• Price — comparative pricing factoring in interest and fees
  • Features — like the complexity of the application, the time involved before settlement, product management, customer service and loan closure

These are then aggregated and weighted to produce a total score. This means Canstar’s ratings are reputable and transparent, so you can trust the information they provide but still dig deeper if you want to.

Other comparison sites can also be useful, however, you should always check around, as some may have a ‘sales’ element — that is, they may receive money for the people that visit their website en route to a particular lender. So if the best rate isn’t being offered, it may not show up on their comparison. They also have ‘promoted’ or ‘featured’ loans, which they are paid to highlight, even if those loans do not truly reflect the best value car loans on the market. 

Another way to get information on your lender and loan is to read feedback from real, verified customers’ on ProductReview.com.au.

What questions should I ask when choosing a loan? Here’s a useful checklist to be confident you understand your loan:

  • What are the interest rate and the comparison rate?
  • How do these rates compare to other types of loans?
  • What are the fees and charges? (e.g. upfront, ongoing, early exit)
  • What are the terms and conditions?
  • Do the loan term and loan amount fit your needs?
  • Can you afford the repayments?
  • Are you comfortable with the lender? Have you checked its reputation and accreditation?

Comparison rates are a good starting point, but you still need to decide what will work best for you. The costs involved are a major factor, but once you have shortlisted a few loans with similar costs, make time for these final checks:

  • Are there flexible repayment options? Usually, you can choose between weekly, fortnightly or monthly repayments according to what suits your pay cycle. However, not all lenders offer this. It may matter to you, it may not
  • Compare a loan’s conditions and fees around making extra repayments and paying the loan off before the end of the term. This can be a great way to reduce the overall cost of your car loan, but not if you’ll incur extra penalties
  • Can you use the funds for the renovation you have planned? Or are your plans still coming together making that a difficult question. You can’t always use the borrowed money for whatever you like.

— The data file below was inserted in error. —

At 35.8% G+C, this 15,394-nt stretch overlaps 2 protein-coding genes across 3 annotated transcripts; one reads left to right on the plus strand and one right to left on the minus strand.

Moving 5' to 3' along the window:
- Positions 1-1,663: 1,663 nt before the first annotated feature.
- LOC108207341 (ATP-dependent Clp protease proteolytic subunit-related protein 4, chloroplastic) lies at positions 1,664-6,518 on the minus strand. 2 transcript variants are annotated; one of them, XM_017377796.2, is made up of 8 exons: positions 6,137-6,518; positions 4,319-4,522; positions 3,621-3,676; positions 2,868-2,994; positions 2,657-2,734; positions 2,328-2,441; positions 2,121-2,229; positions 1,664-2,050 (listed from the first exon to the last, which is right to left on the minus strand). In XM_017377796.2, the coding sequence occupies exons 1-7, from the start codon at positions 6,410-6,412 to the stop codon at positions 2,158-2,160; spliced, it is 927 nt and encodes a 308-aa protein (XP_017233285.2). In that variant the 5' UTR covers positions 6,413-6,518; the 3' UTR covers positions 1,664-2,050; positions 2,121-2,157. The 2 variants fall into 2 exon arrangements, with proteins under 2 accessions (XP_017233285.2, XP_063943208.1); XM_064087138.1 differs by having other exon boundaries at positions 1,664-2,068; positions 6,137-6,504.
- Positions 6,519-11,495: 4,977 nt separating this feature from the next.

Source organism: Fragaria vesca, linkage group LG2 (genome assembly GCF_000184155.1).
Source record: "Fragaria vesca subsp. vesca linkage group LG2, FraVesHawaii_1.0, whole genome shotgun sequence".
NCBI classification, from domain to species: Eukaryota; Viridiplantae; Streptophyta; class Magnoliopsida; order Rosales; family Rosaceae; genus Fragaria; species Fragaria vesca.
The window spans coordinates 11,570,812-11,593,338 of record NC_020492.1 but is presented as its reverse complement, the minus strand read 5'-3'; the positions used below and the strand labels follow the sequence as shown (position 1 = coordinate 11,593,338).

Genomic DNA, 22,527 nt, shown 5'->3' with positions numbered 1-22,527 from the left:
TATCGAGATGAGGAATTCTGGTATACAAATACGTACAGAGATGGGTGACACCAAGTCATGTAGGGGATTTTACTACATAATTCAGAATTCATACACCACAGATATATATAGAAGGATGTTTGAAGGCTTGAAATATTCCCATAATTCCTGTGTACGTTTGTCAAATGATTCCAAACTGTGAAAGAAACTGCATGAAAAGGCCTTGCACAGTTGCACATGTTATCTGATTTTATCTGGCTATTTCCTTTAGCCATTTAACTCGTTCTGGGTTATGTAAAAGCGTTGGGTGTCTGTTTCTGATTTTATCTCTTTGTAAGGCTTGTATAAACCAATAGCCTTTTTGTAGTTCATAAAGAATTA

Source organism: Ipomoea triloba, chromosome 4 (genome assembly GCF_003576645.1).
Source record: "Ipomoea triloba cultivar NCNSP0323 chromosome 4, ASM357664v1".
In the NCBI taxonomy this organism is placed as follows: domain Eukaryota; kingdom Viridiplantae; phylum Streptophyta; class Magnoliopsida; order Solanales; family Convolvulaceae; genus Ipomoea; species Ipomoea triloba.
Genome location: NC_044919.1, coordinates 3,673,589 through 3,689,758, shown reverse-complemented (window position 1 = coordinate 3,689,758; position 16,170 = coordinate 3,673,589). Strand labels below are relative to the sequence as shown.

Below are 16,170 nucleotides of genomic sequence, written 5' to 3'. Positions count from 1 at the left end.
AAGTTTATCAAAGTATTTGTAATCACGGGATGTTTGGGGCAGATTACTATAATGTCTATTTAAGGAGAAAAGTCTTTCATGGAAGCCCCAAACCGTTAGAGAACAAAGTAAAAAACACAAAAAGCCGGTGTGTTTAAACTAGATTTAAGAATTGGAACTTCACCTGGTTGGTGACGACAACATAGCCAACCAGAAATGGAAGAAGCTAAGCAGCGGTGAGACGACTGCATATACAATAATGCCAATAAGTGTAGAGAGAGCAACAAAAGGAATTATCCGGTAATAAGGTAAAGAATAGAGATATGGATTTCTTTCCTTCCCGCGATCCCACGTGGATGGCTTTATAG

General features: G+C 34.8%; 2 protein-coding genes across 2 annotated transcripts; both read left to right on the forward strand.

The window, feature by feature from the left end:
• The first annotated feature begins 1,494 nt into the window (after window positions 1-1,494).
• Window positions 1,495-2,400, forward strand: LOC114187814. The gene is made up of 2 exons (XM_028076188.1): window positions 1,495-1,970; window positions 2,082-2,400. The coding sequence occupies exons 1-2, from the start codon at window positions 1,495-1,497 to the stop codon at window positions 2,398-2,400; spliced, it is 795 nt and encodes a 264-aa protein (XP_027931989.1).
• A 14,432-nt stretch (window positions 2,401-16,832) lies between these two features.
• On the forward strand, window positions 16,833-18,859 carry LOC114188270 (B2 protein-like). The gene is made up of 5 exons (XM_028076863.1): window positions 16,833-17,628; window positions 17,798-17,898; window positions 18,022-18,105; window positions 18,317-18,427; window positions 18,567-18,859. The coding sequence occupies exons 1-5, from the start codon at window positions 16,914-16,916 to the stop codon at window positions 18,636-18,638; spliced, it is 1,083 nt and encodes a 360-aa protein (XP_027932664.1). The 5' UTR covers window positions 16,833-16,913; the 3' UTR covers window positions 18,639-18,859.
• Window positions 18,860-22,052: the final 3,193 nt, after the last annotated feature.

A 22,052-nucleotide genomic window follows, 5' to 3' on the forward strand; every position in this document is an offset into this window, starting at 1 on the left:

For example, when extending a mortgage, you may only be able to spend the loan funds on improvements that meet the lender’s criteria. Other types of loans can be more flexible. Do make sure your purchase plans match the lender’s policies

  • What are the options for managing the loan over time? Check and compare how easy the loan will be to manage with regard to repayments, your personal details, any refinancing down the track. The option to manage your account online is often available, but not always, and some lenders have more functionality than others. Using direct debit for repayments is common, yet without it, monthly repayments will be much less convenient and you are more likely to be penalised for late payments if you aren’t perfectly disciplined

With this homework under your belt, you’re well on the way to being able to compare a range of loans out there, so you can feel confident you’re choosing the right one for you.

 



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Plans for your property? Upgrade your home sooner with a low-rate renovation loan from Secure Broker

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Fast-track your home renovations with a home improvement loan from Secure Broker

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Renovation Loans

Plans for your property? Upgrade your home sooner with a low-rate renovation loan from Secure Broker

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An easy to understand medium to long-term business loan, ideal for growing your small business.

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Get an estimate of your personal loan repayments by adjusting the loan amount and term below.

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Fast-track your home renovations with a home improvement loan from Secure Broker

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motor running today with a low rate car loan.